Child and Adolescent Strength and Needs Assessment (CANS)

As part of the system development and to assist in evaluating the strengths and needs of children and youth, DCYF has implemented the use of the Child and Adolescent Needs and Strengths (CANS), a standardized, nationally validated functional assessment that includes a separate modular on trauma. Children and youth who enter residential care and specialized foster care are assessed using the CANS and reassessed quarterly and when they are discharged from placement. Results of the CANS are entered in a Web Portal and are used to inform the assessment and the development of the treatment plan. The child-specific information from the CANS is available for the worker to review and for DCYF use for research and analysis to improve practice. This data was used to develop the Level of Need Assessment used in the CRU process with additional information being imported to the Web based portal.

Monthly certification training is provided for community staff and DCYF staff. All staff using the CANS are required to complete a yearly re-certification. The CANS is used by community providers for other services.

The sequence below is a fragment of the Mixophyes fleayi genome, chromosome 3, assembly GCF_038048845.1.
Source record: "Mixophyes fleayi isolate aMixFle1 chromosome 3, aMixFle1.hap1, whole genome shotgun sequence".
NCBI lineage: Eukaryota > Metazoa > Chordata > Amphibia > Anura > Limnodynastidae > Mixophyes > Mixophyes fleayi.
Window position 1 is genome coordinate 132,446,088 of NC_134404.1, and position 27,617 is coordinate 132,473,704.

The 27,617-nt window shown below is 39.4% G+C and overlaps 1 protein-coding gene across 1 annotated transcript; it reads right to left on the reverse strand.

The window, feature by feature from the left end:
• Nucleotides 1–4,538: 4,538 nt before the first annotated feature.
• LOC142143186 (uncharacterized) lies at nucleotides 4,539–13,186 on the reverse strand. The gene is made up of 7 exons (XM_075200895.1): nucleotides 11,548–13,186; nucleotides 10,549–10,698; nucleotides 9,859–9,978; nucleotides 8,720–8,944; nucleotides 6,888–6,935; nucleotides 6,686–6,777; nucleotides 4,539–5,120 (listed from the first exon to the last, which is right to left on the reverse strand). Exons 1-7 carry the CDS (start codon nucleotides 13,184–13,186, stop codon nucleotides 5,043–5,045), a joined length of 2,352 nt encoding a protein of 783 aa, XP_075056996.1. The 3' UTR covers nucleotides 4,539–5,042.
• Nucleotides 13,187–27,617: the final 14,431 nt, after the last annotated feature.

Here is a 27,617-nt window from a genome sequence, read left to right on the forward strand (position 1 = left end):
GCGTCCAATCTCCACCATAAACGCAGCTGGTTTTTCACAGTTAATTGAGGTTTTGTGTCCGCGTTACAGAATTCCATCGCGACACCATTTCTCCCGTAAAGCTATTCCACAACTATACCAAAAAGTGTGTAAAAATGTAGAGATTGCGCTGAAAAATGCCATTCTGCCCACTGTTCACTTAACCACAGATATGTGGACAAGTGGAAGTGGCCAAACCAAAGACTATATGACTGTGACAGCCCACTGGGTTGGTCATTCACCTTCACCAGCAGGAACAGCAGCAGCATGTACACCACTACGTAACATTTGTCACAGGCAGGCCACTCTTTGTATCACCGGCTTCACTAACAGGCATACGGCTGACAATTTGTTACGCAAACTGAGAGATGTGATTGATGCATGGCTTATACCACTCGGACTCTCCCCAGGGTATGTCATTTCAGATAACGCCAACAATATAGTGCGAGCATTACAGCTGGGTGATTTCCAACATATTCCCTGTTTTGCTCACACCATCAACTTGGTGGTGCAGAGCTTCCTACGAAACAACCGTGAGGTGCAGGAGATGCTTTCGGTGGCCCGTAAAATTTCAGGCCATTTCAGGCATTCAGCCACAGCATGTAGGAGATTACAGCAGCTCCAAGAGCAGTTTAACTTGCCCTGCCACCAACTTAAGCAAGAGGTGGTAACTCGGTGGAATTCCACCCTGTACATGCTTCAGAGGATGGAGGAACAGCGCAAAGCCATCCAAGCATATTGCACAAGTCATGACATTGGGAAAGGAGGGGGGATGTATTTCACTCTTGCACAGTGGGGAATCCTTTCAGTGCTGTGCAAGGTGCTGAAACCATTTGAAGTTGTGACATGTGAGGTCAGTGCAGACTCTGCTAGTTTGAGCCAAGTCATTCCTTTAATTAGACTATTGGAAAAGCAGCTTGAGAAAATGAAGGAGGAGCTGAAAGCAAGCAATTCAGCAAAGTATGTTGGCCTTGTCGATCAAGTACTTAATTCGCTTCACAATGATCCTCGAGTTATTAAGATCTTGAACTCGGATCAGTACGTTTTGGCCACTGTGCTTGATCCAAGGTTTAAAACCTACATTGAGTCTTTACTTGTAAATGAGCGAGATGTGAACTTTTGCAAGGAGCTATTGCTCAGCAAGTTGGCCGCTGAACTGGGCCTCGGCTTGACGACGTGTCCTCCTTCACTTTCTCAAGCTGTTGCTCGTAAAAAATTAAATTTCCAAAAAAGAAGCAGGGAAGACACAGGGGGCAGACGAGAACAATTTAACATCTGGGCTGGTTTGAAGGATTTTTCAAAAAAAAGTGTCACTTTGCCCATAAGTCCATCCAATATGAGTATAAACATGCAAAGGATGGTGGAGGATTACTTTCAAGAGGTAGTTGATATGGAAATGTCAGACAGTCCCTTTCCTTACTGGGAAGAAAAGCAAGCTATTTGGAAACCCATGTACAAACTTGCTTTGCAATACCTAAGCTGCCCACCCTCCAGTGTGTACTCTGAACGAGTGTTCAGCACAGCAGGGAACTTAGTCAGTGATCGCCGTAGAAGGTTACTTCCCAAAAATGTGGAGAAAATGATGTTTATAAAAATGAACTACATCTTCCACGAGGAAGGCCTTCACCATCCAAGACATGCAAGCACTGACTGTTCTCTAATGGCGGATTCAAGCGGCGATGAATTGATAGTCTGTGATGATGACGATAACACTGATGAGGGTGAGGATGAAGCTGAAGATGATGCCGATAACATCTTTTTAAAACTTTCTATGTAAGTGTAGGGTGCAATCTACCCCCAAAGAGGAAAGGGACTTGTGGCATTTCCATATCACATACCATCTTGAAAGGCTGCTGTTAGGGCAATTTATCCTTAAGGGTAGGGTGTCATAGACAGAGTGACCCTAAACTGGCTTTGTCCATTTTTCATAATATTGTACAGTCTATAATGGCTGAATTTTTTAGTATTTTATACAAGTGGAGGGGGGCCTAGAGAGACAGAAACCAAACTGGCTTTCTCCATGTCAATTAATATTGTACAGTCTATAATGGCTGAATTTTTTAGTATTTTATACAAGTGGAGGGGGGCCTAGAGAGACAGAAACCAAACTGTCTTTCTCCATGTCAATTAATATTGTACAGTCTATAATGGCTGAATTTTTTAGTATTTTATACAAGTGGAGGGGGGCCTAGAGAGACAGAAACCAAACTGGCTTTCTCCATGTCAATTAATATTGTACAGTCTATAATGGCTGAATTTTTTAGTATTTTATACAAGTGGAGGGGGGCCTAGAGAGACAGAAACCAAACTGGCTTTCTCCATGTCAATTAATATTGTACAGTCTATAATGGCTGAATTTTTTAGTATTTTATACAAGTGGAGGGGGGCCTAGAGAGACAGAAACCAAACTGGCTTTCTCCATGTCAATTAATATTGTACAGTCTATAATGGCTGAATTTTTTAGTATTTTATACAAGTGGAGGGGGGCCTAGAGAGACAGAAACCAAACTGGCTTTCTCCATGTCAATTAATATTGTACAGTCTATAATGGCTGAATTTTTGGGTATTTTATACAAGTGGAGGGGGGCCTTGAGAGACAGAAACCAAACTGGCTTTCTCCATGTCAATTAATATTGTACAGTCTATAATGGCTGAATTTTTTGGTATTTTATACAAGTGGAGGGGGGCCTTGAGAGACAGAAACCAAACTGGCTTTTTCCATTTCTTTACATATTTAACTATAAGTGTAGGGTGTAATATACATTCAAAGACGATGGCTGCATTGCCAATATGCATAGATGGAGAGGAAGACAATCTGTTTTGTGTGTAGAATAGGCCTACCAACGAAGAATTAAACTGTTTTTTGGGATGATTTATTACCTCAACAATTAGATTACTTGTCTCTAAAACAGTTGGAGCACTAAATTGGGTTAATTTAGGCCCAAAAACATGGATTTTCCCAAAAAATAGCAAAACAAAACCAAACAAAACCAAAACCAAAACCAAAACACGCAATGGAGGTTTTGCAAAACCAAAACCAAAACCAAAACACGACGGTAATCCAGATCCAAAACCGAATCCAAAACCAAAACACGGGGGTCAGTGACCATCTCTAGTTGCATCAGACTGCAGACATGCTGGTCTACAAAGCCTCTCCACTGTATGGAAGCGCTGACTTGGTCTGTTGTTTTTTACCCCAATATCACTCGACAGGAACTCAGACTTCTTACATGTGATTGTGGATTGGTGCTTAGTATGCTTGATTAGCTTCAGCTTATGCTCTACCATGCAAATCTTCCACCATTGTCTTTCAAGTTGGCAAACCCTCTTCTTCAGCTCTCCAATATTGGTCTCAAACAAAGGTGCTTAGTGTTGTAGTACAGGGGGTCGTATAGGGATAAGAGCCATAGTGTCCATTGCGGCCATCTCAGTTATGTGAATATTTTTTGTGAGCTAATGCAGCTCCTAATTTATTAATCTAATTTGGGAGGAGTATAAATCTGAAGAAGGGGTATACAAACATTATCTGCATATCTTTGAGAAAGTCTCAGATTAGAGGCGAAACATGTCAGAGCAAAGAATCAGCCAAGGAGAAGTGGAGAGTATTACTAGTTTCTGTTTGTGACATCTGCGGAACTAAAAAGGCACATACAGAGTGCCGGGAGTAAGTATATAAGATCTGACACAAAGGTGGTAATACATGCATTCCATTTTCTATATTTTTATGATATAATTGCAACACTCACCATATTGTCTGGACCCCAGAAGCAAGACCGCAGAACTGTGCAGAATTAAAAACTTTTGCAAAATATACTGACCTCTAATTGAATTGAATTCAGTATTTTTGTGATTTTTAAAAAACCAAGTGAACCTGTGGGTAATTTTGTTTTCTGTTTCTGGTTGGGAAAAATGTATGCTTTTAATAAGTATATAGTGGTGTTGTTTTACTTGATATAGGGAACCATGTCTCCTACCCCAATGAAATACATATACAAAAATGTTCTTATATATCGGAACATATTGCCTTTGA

Child Level of Need Assessments

Beginning in March of 2016, for all placement requests, a Level of Need Assessment is completed and submitted concurrently with the placement request prior to the Central Referral Unit exploring placement for the child or youth. The Level of Need Assessment includes modules of the Child and Adolescent Needs and Strengths (CANS) assessment. Scores generated from the youth risk areas and behavioral health dimensions are compared to guidelines for determining the level of care a child needs and the services appropriate for each of the five (5) levels.

Diagnostic Assessment Service (DAS)

DCYF oversees and funds the Diagnostic Assessment Service program which is targeted for youth, age 12 to 18 referred by family court and truancy court who require intensive diagnostic assessment to determine appropriate case planning. Outpatient DAS allows youth to remain at home while being evaluated. DAS reports are comprised of a psychosocial history and educational reports including educational testing and psychological evaluations with IQ testing. Based on this comprehensive assessment, a set of treatment recommendations are developed to guide the court’s disposition on a youth.